Bringing augmented reality to life with Blippar

Technology journalist, writer, and self-proclaimed AR lover, Lily Snyder, shares her experiences of easily creating AR with Blippar.

It's one thing to read about the Metaverse, avatars, and virtual worlds, where anything goes; it's another thing to create these experiences yourself.

I first heard of Blippar in 2018. I was preparing for a keynote about virtual and augmented reality from companies outside of Silicon Valley. I called up Annie Eaton, who ran a VR company out of Atlanta, GA. We kept running into each other at events like Atlanta's VR Day and Full Sail University in Orlando, FL. I asked Annie if she had any examples of AR for business.

She told me about a campaign she'd built for Dixie cups. Kids could scan the Dixie packaging with their phones, bringing the imagery on pack to life. The goal was to encourage kids to brush their teeth for the recommended two minutes by providing additional stimulation to the experience.

Annie told me the platform she'd used to build the AR experience was Blippbuilder, Blippar's no-code, web-based tool. I went out and bought a packet of Dixie cups and after bringing the planets to life myself, watching them blast off in my kitchen, I was hooked and had to try making my own AR experience.

Augmented reality builder for anyone

I love technology and building things. The only problem is - I'm not a developer. The HTML I learned in high school didn't help me ace my computer science classes in college. I tried my hand at SQL reports, but it quickly became apparent that programming was not my strong suit. 

I still loved building on the internet, so was drawn to sites like WordPress and Webflow. When I co-founded a VR company, I wanted to create my own VR experiences, but after downloading Unity, I realized I was going to have to wait for "VR builders for dummies". 

That's what made me so excited about Blippar; using Blippbuilder, I could build my own augmented reality! Sure, there was a learning curve. Building for a 3D space was different than a flat screen. But within an hour of signing up, I'd made an example AR experience for my keynote address. After that, I turned my business card into a marker for an augmented reality experience. Scan my card, and up pops a link to my LinkedIn.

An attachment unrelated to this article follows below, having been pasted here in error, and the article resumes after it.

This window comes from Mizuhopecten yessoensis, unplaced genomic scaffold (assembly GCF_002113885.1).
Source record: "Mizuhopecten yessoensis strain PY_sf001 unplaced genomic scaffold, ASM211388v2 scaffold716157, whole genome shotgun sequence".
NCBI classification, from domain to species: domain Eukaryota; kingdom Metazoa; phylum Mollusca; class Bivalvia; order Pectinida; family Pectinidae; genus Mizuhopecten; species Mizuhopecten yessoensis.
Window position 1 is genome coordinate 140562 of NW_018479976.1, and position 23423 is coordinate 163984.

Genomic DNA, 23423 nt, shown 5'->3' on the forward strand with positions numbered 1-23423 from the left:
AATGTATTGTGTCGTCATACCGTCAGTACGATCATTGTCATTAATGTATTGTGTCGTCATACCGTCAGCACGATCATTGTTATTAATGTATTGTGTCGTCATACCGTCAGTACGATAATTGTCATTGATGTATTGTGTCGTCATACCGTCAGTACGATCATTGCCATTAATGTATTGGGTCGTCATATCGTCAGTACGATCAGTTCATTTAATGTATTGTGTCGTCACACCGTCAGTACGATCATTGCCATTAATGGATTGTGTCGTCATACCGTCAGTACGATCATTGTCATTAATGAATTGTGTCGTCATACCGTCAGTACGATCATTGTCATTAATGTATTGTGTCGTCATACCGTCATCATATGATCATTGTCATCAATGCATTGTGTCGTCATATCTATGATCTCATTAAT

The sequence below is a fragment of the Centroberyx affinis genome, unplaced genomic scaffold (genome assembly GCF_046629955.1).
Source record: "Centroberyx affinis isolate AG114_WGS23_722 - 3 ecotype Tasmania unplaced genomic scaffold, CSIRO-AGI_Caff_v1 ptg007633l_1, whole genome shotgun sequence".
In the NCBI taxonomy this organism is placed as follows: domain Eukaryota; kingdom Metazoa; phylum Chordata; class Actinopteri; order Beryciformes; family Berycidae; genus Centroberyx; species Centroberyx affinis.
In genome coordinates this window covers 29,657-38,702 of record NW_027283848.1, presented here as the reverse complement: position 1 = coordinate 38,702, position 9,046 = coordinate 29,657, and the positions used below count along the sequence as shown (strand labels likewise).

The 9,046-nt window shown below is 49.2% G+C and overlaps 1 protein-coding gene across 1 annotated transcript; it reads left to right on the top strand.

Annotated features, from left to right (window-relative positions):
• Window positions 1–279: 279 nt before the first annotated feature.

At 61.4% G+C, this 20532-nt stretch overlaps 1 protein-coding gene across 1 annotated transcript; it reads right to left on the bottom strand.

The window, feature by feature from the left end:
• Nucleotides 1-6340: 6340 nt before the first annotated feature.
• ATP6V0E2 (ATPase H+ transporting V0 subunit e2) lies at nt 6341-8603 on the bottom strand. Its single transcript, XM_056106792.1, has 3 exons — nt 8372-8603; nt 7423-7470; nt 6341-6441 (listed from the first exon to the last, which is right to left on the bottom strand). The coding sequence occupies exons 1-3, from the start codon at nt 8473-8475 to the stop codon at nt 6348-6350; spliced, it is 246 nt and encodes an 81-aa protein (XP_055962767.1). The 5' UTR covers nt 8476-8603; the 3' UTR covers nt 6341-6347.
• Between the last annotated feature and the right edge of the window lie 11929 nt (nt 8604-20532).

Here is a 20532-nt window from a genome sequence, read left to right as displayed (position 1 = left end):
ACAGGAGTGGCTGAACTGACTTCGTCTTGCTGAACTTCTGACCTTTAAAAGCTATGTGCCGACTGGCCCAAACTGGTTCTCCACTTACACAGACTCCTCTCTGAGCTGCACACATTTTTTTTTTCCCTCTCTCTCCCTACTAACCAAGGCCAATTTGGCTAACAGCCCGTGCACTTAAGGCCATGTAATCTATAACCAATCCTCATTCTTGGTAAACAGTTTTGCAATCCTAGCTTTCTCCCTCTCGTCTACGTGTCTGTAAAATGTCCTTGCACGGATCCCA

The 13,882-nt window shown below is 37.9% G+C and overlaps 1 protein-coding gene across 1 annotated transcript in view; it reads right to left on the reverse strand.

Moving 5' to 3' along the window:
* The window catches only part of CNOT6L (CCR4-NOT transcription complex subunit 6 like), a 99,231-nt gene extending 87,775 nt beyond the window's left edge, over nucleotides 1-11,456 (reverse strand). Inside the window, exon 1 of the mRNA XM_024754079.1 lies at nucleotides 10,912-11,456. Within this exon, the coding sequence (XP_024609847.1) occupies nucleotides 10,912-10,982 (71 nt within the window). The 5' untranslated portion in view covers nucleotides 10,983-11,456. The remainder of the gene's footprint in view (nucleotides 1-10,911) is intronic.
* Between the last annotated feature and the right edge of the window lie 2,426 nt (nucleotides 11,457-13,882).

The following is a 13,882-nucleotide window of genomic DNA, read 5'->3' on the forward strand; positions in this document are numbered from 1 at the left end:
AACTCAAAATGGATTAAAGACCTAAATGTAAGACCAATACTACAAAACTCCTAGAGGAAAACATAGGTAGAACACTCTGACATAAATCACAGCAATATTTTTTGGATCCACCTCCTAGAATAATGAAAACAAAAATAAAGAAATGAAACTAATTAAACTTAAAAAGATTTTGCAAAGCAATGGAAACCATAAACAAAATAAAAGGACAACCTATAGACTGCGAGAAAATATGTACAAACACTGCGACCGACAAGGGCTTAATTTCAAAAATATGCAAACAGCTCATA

Fast forward four years and the landscape has changed. 

It feels as though everyone is talking about the Metaverse and avatars. But the landscapes that we are repeatedly seeing presented in the media and by the likes of Meta and Roblox, are gaming environments - they're isolated digital worlds, as opposed to a blended, layering of information and visuals onto the physical. 

I wanted to bring my avatar - MetaLily - into the physical world, not just into a specific digital environment, and so, I turned to Blippar - specifically the Blippbuilder platform. 

I went to my Ready Player Me profile, selected my avatar, and downloaded her as .glb file. From there, I logged into my Blippbuilder profile, started a new SLAM project, and uploaded her into the scene. Blippbuilder has pre-made motions, enabling you to animate objects and dictate precise actions. I then built out the experience further, creating an environment around my avatar.

As is the case for all projects created using Blippbuilder, once you're happy with the experience, you can publish straight to web. This means that you can share the experience with friends, family and across any social media platform of your choosing.

Last week, I experienced the flip side of this; I was scrolling through LinkedIn and encountered a post promoting 14 Hands' new Unicorn Rosé experience created with Blippar. The web AR game was two-player, something I didn't realise was possible. I sent the link to my friend, and within a minute, we were battling head-to-head from opposite ends of the country, but in real-time and with our own environments in view.

This type of builder and functionality is what I believe we need to make AR creation go mainstream. I've seen what no-code platforms have done for people who make websites, mobile apps, and games - this is undeniably the next logical step, which will allow anyone to build content for Web3 and the Metaverse.

We live in a creator economy. We also live in a world where the boundaries between what's digital and what's IRL are blended more than ever. Augmented reality can enrich our world. It's tools like Blippbuilder that will democratize the industry because, with it, anyone can be an augmented reality creator, and AR really is for everyone.


Lily Snyder